Is there anything that can be done when an employer hasn’t paid wages for 6 weeks? other than file complaint with Dept of Labor

UPDATED: Apr 21, 2016

Advertiser Disclosure

It’s all about you. We want to help you make the right legal decisions.

We strive to help you make confident insurance and legal decisions. Finding trusted and reliable insurance quotes and legal advice should be easy. This doesn’t influence our content. Our opinions are our own.

UPDATED: Apr 21, 2016Fact Checked

Get Legal Help Today

Compare Quotes From Top Companies and Save

secured lock Secured with SHA-256 Encryption

Is there anything that can be done when an employer hasn’t paid wages for 6 weeks? other than file complaint with Dept of Labor

Currently, our employees haven’t been paid since 3/1. checks written were either returned from our bank or uncashable at the bank it was written on. Filed complaint with Dept of Labor. Is there anything else we can do? This woman should not be in business. She should be arrested for writing bad checks knowing there wasn’t any money in account.

Asked on April 21, 2016 under Employment Labor Law, Arizona


SJZ, Member, New York Bar / FreeAdvice Contributing Attorney

Answered 6 years ago | Contributor

You could try suing--e.g. in small claims court (fast, simple, and inexpensive if you act as your own attorney, or "pro se"). Note, though,  that if there is no money in the businsess--whether that's due to bad luck, bad management, bad debts from customers, or bad (i.e. criminal) behavior, you are unlikely to recover your money. Regardless of right or wrong, or whether the employer is liable (as, based on what you write, she seems to be), a court judgment in your favor does not make money appear where this none: even if she is ordered to pay you, if there is no money, you won't be paid.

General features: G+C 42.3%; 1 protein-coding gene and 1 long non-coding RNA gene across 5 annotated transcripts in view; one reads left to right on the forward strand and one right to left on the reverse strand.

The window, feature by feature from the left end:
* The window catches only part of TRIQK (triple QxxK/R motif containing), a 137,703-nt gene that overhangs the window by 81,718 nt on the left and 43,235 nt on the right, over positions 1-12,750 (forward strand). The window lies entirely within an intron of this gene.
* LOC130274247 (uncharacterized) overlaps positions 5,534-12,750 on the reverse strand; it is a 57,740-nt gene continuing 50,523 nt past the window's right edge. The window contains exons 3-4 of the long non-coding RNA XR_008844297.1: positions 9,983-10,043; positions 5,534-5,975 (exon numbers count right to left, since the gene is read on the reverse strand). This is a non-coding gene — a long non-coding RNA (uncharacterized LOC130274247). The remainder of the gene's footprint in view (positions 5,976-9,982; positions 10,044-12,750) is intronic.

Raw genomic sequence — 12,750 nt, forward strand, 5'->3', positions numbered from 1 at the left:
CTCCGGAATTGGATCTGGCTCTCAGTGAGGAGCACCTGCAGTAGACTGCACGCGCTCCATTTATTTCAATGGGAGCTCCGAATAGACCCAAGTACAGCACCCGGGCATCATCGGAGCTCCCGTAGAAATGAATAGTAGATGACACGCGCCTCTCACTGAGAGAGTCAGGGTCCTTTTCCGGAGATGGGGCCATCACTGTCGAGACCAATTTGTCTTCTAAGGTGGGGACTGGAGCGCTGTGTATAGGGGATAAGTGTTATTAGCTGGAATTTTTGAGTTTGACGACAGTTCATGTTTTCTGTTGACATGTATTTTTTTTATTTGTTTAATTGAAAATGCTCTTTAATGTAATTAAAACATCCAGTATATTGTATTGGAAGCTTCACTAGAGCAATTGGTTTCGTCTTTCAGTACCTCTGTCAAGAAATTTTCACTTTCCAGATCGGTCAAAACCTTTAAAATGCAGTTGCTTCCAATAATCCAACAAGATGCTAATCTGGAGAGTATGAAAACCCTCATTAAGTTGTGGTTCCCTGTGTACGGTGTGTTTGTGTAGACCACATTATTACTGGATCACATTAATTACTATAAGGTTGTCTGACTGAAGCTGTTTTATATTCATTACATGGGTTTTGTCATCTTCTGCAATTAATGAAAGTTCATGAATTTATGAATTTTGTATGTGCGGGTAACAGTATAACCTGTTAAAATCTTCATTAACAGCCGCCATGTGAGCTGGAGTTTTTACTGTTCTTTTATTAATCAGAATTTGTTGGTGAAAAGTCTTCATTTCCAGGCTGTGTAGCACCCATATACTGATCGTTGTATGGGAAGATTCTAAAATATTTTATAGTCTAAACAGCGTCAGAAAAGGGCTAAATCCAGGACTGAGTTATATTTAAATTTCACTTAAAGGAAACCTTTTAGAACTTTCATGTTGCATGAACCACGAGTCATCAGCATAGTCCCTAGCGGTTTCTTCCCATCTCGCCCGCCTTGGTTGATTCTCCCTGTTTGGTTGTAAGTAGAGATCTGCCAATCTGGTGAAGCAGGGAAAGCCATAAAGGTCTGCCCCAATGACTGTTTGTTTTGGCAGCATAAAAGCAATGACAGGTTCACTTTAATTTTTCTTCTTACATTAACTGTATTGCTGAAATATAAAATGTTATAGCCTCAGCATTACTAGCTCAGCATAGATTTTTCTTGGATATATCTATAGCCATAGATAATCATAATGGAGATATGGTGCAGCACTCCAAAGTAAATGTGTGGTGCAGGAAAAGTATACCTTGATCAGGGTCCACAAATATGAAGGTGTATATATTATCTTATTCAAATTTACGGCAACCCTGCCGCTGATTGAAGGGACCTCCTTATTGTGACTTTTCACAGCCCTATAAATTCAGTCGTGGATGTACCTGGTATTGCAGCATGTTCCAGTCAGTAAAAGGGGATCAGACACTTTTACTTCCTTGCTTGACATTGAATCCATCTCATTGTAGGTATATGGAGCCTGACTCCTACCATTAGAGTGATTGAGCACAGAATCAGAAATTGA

If the business is a corporation or an LLC (limited liability company), you sue the business; if the business was a sole proprietorship or partnership (i.e. not an LLC or corporation), you sue the owner(s) personally.

IMPORTANT NOTICE: The Answer(s) provided above are for general information only. The attorney providing the answer was not serving as the attorney for the person submitting the question or in any attorney-client relationship with such person. Laws may vary from state to state, and sometimes change. Tiny variations in the facts, or a fact not set forth in a question, often can change a legal outcome or an attorney's conclusion. Although has verified the attorney was admitted to practice law in at least one jurisdiction, he or she may not be authorized to practice law in the jurisdiction referred to in the question, nor is he or she necessarily experienced in the area of the law involved. Unlike the information in the Answer(s) above, upon which you should NOT rely, for personal advice you can rely upon we suggest you retain an attorney to represent you.

Get Legal Help Today

Find the right lawyer for your legal issue.

secured lock Secured with SHA-256 Encryption